Men tend to control and take control, accumulate and defend personal power, build fiefdoms, hold onto and tightly manage the flow of information, think and act in terms of hierarchy, hard results and position and title. Men tend to look for what they can achieve and how they can win. They expect and crave competition and, often, conflict in the process .

Women, on the other hand, tend to think and behave consistent with values of team, winning together, building community, sharing information, creating a healthy culture or environment and mentoring and developing people. Women demonstrate a bias to achieving results through communication, collaboration, creativity, harmony and with social impact.

Putting aside debate about the total accuracy of this set of distinct values and perspectives (“I know women who don’t behave like you say women are” and “I know men who value communication, people, and culture”) can we step back and look at the “fact” that there are differences and tendencies for men and women, and consider that the tendencies are in the direction I’m indicating?

Aside from that there are differences, what is perhaps most significant is that the male orientation could be said to represent the currently dominant, but fading, corporate culture we see all over the world, and the female orientation, the emerging and rich, full corporate culture of the future.

As a rule, corporations today suffer from excessive emphasis on hierarchy, unproductive competition and individual drive for power, a me versus you, win/lose attitude and the fear and greed which are a necessary consequence of organizational cultures built on those biases. Some of the most creative, imaginative and successful organizations are being established on an alternative model, one of collaboration, team, mutual support, sharing – the same qualities that my friend observed and felt so strongly in her all-women athletic event.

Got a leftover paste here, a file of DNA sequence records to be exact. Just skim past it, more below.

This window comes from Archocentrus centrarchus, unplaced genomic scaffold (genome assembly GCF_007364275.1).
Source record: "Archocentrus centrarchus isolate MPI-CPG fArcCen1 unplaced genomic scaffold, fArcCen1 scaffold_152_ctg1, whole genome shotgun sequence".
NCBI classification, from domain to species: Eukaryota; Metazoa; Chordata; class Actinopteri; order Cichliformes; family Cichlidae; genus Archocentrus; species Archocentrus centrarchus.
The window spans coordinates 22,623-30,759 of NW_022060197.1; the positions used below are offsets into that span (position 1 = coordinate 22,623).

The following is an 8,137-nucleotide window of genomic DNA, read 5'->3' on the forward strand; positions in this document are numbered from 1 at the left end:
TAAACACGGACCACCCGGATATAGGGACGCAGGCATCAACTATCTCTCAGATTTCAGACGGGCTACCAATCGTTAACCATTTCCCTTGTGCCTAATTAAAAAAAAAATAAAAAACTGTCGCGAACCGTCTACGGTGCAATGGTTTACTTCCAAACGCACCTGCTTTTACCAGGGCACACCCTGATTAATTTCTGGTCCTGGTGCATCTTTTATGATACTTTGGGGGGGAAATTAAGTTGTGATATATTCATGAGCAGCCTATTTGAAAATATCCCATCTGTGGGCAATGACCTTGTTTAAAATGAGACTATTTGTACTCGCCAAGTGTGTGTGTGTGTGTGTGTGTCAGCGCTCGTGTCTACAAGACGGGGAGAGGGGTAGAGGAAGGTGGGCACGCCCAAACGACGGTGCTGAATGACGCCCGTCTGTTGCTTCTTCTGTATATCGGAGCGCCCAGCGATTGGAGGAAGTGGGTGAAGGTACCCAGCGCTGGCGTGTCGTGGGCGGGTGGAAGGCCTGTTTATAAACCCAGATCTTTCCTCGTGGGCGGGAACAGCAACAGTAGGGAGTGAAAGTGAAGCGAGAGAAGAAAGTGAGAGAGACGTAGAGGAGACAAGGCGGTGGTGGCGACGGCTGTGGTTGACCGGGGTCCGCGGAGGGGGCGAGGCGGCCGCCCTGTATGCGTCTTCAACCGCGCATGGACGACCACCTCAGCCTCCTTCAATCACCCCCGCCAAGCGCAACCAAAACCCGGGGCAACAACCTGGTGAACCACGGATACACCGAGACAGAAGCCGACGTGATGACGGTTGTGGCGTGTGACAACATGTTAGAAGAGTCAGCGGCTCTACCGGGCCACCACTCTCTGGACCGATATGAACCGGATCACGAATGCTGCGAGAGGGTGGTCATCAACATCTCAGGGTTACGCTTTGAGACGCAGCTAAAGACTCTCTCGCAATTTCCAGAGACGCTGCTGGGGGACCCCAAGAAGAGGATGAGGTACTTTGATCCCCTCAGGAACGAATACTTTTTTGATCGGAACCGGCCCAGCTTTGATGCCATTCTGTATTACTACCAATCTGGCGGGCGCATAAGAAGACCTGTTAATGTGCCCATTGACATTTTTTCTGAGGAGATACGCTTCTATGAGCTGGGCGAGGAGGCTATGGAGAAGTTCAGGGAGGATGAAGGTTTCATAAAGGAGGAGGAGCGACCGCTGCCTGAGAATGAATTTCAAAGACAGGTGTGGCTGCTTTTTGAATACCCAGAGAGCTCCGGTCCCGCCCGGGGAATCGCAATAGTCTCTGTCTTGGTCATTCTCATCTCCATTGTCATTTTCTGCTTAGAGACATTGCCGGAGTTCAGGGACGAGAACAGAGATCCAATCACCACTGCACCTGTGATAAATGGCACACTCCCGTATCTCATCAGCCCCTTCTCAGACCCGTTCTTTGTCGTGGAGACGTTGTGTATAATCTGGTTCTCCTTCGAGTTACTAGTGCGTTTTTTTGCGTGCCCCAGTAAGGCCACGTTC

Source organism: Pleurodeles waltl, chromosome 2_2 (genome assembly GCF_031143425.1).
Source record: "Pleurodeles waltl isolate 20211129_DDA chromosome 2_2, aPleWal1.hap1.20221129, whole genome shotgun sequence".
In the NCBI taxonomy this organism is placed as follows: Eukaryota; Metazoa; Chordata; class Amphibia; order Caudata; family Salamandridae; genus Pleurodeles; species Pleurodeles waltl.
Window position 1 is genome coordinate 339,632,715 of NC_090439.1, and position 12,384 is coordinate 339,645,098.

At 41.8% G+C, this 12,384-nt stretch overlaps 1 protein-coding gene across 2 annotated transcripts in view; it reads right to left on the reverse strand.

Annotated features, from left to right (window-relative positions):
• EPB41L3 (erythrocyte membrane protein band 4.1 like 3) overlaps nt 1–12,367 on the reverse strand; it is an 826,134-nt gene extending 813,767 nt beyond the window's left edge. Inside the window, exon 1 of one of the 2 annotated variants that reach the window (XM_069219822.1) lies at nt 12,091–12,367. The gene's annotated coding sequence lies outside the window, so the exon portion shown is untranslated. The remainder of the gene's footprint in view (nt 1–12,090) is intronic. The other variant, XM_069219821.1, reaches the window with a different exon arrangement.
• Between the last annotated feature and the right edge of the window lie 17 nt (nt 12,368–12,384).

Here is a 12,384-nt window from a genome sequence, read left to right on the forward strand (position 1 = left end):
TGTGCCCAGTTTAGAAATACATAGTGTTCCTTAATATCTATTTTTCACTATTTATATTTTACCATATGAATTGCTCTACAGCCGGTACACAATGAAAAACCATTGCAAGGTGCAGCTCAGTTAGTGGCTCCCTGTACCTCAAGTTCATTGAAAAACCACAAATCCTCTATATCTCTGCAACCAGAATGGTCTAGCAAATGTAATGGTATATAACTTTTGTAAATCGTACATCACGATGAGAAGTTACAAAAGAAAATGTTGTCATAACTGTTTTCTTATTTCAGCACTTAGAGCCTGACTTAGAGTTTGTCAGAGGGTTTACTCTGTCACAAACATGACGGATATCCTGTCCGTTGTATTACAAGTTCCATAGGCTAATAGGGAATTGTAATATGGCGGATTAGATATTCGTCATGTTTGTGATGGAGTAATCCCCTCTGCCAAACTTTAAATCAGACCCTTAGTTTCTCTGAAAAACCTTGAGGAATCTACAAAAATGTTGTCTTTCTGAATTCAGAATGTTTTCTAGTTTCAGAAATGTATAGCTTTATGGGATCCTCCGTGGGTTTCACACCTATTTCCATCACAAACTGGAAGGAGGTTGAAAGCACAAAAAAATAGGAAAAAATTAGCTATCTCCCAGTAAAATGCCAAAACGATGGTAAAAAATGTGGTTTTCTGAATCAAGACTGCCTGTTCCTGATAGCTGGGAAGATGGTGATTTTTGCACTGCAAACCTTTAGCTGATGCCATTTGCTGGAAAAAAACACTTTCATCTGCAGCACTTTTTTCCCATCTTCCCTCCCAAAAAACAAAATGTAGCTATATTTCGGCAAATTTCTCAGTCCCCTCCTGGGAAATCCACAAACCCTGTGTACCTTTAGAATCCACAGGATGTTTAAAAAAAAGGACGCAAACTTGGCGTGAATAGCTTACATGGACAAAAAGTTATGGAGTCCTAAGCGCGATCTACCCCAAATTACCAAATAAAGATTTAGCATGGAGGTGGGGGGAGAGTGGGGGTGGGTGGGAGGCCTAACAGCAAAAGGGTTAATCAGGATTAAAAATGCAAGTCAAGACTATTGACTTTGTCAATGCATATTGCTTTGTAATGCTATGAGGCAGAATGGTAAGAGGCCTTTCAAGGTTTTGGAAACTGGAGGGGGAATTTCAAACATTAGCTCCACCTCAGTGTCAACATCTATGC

I want to suggest that successful organizations of the future will, quite simply, be built more on the values of collaboration, trust, team and sharing than those of power, hierarchy and “me versus you” winning. Women leaders exhibit a natural bias toward many of the values that organizations desperately need to embody. These “female” values stand in contrast to the traditionally “male” values that are no longer working well in the organizations of today.